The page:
Previous seasons have seen 50 points being the safety mark to avoid relegation, but given the unpredictable nature of results this season, and with just 8 games to go, it is quite conceivable that less than 50 points will be enough this season?

Either way, it promises to be a very exciting and potentially nerve-wracking end to an incredible season.

Who do you think will survive this season ?

Life’s Good: AFC Wimbledon’s 2nd Award

AFC Wimbledon might be bottom of League One at time of writing, but if you look at current form, the dons sit 3rd after a revitalised run of results.

Either way, life is good for the club, or at least it is for them in the eyes of LG (which stands for Life’s Good), because they have awarded AFC Wimbledon the ‘Performance of the week trophy’ following their win against Doncaster Rovers at the Cherry Red Records stadium.

At face value, you might not be that impressed with the LG award, but that view might change slightly when considering the panel of judges associated with the decision.

Sir Alex Ferguson, Howard Wilkinson and Dave ‘Harry’ Bassett to name but 3, all arrived at the decision to award the trophy to the club.

The award received on behalf of the club by team manager, Wally Downes, marks the second time Downes has won the award since taking charge of the Dons, and shows how much the club’s on-field fortunes have changed in such a short time.

From being virtually written off as relegated in December, they now stand level on points with Bradford City at the bottom of the league, however, as aforementioned, Wimbledon’s upturn of form has set up an exciting end of the season.

So in what can be mostly be considered a disappointing season for The Dons, could life be looking on the up?

AFC Wimbledon : Is The Impossible Likely?

AFC Wimbledon, formed just 17 years ago, from the ashes of Wimbledon’s contentious move from Croydon to Milton Keynes, have exceeded all expectations in their journey so far

They had…

No ground, players, management, ball or kit and had to hold trials on Wimbledon Common, against the backdrop of knowing they had been accepted into the combined counties league, yes that far down the football league pyramid.

They are a unique club and one that is well used to adversity.

Fast forward 17 years and numerous promotions later, the club find themselves in the English Football League 1, bottom, with gates of 4,700 as an average, and apart from the playing staff, and commercial team, every other job at the club is covered by a volunteer work force, the majority of who are AFC Wimbledon fans first and foremost, or who have AFC Wimbledon connections.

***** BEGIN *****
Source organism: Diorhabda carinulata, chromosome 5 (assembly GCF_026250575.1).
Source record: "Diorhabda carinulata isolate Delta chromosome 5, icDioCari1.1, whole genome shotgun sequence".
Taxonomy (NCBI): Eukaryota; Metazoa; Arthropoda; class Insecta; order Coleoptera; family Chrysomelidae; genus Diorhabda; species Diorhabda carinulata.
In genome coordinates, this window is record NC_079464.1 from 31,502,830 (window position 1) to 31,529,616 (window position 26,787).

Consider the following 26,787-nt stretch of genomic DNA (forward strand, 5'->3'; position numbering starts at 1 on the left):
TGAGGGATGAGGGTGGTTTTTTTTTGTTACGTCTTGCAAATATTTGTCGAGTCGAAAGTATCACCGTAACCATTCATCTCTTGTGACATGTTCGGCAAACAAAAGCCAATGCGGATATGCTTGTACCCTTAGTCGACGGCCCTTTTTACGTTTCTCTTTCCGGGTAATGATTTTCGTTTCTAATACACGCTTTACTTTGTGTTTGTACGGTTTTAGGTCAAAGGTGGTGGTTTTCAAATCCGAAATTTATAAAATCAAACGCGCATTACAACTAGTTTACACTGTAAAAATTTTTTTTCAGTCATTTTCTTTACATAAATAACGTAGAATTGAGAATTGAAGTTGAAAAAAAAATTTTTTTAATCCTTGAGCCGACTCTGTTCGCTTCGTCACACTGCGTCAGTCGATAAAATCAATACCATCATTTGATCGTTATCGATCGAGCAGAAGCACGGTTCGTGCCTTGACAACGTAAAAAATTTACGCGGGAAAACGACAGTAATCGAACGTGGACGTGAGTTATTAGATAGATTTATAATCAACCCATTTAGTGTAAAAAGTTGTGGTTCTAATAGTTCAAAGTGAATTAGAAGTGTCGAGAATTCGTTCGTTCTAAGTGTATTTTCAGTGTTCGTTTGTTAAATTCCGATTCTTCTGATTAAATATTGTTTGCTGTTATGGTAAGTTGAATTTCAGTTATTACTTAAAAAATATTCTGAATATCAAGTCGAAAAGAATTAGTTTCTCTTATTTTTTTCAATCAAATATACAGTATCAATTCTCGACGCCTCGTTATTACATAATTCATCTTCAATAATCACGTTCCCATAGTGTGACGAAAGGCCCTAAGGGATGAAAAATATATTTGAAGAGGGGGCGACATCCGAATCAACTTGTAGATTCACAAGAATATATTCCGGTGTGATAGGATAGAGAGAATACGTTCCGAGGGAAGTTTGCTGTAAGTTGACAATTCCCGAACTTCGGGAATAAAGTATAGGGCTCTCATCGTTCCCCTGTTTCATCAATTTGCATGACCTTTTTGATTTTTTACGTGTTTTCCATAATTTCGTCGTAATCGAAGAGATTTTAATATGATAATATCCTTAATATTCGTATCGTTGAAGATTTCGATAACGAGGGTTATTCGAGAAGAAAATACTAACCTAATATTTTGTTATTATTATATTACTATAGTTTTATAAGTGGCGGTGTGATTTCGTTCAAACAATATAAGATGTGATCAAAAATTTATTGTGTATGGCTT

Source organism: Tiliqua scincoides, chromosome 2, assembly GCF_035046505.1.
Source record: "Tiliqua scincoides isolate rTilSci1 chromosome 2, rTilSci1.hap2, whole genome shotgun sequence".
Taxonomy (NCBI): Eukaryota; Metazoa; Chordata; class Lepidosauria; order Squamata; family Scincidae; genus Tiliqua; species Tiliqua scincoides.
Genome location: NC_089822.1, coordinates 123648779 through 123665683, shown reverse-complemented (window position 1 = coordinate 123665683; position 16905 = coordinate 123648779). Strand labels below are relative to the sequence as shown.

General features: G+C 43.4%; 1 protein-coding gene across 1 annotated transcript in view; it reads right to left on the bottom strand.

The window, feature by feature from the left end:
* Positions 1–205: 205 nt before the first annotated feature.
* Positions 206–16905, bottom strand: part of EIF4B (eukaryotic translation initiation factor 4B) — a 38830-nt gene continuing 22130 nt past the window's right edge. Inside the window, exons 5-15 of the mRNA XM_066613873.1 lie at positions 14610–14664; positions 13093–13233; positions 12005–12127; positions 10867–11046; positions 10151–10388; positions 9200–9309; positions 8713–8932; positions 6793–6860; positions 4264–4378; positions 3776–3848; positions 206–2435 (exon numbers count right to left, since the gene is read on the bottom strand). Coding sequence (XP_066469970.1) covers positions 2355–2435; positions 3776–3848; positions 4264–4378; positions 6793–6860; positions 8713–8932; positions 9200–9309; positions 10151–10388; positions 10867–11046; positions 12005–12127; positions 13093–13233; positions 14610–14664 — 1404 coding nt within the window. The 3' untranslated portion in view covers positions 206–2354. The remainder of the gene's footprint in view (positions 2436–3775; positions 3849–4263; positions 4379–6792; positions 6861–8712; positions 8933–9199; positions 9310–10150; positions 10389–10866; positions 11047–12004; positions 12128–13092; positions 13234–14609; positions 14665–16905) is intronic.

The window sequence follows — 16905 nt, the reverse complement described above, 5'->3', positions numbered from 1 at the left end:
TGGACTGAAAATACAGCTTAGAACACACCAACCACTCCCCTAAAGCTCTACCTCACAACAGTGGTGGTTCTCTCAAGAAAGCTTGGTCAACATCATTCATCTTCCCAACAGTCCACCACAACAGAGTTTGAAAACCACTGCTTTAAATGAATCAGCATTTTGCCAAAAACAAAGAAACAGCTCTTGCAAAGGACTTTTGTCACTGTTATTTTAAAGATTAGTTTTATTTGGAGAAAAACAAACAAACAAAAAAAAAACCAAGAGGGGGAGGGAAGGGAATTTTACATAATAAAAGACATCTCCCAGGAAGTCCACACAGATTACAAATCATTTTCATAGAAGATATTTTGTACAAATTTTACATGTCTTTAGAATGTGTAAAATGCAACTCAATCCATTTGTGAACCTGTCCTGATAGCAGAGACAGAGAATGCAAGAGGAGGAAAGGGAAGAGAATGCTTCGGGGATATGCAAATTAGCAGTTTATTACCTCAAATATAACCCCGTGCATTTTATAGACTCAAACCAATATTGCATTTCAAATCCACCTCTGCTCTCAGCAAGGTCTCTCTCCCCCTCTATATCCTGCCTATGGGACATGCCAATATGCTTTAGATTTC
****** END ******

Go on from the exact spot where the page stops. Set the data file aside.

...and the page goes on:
This current season is AFC Wimbledon’s 3rd in that league and following on from last seasons close call with relegation,  where they put together a run of 7 unbeaten games at the business end of the season to survive, the management team decided to build a profile team, in the hope that this season would help push the club on.

Out went experienced, but by football standards aged players and others who were at the end of their contracts, replaced by promising players from their academy, such as Anthony Hartigan, Will Nightingale, Toby Sibbick and Paul Kalambayi, boosted by the experienced and proven goalscorer James Hansen ..with a point to prove.

Early season expectations looked good as the club climbed to 8th, however, a very poor run of form saw them slip, almost in free fall, to their present league position.

An absolutely hard to watch match at Haringey Borough of the Ryman League, which though AFC Wimbledon won, it was left late to do so and ultimately culminated in the ‘mutual arrangement’ of both Neal Ardley and Neil Cox leaving the club, for pastures new.

Wally Downes was appointed in December, with the club seemingly well adrift at the bottom and odds on favourites to go down very quickly… Doing so, would bring the stigma of being the first Wimbledon team, since re~formation to be relegated.

However, some swift re~organisation and education of the players. plus some shrewd acquistions in the January transfer window, of players such as Steve Seddon, Aaron Ramsdale an England Youth Goalkeeper and Dylan Connolly from Ireland, steadied the ship, together with a switch in formation from 4-4-2 to 3-5-2 made the Dons harder to beat.

An encouraging run, has seen the 9 point gap between them and 5th from bottom, halved to just 4 points, the run has seen them wallop West Ham 4~2 at Kingsmeadow and achieve some impressive results against higher placed opposition in the form of Doncaster Rovers and most recently Peterborough United.

With Southend United away up next, who themselves are not in the greatest of form, a win at Roots hall, would put AFC Wimbledon right back in to the mix on 39 points, just 11 off of the ‘supposed’ safety mark of 50 points.

So is the impossible likely?… Well given the steel the team have now, you would think that on the back of a move back to their home borough, that being a League 1 club, would be a good prospect and one not to bet against, combined with the fact that on current form Wimbledon now sit 3rd against Southend’s 23rd placing, it might just happen.